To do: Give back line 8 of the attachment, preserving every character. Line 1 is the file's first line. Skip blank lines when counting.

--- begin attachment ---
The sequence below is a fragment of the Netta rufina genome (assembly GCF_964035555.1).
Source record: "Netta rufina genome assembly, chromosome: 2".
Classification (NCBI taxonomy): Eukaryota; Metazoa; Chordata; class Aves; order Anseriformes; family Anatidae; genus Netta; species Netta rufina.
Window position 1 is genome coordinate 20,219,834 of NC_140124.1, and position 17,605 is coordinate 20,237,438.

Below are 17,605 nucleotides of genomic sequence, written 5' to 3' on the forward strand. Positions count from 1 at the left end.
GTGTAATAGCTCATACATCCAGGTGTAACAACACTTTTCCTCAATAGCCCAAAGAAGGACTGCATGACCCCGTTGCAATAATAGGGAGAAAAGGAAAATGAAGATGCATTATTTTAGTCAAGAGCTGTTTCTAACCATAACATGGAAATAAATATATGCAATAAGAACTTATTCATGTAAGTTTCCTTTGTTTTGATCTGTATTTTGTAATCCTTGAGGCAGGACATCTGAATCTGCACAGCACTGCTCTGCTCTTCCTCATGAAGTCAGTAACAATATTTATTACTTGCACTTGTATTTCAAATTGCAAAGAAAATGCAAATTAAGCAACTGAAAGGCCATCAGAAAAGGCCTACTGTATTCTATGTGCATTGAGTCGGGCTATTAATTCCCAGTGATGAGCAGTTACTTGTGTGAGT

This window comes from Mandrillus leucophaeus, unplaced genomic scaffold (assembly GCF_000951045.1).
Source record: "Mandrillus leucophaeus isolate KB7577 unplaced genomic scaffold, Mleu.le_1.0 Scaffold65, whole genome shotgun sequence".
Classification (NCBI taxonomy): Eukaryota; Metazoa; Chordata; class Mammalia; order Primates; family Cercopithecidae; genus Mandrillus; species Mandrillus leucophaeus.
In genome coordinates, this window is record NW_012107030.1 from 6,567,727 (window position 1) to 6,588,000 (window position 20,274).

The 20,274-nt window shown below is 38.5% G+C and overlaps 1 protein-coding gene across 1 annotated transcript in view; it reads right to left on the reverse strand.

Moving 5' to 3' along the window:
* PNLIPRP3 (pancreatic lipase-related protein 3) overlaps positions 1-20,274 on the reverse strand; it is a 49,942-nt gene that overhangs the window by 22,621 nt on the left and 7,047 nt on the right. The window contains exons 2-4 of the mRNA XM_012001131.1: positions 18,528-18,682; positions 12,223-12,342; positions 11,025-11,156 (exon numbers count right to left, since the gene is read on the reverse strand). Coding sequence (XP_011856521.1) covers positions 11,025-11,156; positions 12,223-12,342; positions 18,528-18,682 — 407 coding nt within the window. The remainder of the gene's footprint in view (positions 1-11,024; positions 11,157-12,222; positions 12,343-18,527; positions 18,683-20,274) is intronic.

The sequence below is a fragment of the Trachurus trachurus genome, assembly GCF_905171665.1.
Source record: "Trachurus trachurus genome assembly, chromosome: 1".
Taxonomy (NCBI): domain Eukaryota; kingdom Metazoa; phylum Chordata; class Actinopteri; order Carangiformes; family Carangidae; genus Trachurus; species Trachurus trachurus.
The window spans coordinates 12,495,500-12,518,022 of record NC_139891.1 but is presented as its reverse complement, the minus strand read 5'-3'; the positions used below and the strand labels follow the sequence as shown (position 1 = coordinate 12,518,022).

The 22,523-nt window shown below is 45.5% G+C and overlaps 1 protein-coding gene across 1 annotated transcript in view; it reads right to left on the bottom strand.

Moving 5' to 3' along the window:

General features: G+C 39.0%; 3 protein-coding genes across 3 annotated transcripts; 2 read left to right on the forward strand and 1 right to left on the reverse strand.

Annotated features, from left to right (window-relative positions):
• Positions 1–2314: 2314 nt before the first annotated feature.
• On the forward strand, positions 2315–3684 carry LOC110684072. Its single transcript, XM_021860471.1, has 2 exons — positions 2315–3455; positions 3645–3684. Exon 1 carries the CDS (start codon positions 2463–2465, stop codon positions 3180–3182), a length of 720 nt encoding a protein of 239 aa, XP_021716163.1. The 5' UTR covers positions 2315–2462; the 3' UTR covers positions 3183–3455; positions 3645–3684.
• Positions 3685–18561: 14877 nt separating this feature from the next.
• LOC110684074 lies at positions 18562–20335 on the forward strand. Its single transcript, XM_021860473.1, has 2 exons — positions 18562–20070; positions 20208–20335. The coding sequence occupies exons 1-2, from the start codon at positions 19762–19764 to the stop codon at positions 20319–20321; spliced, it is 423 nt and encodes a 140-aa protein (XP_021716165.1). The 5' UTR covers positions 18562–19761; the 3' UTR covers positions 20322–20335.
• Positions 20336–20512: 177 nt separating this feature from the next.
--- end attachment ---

Source record: "Mandrillus leucophaeus isolate KB7577 unplaced genomic scaffold, Mleu.le_1.0 Scaffold65, whole genome shotgun sequence".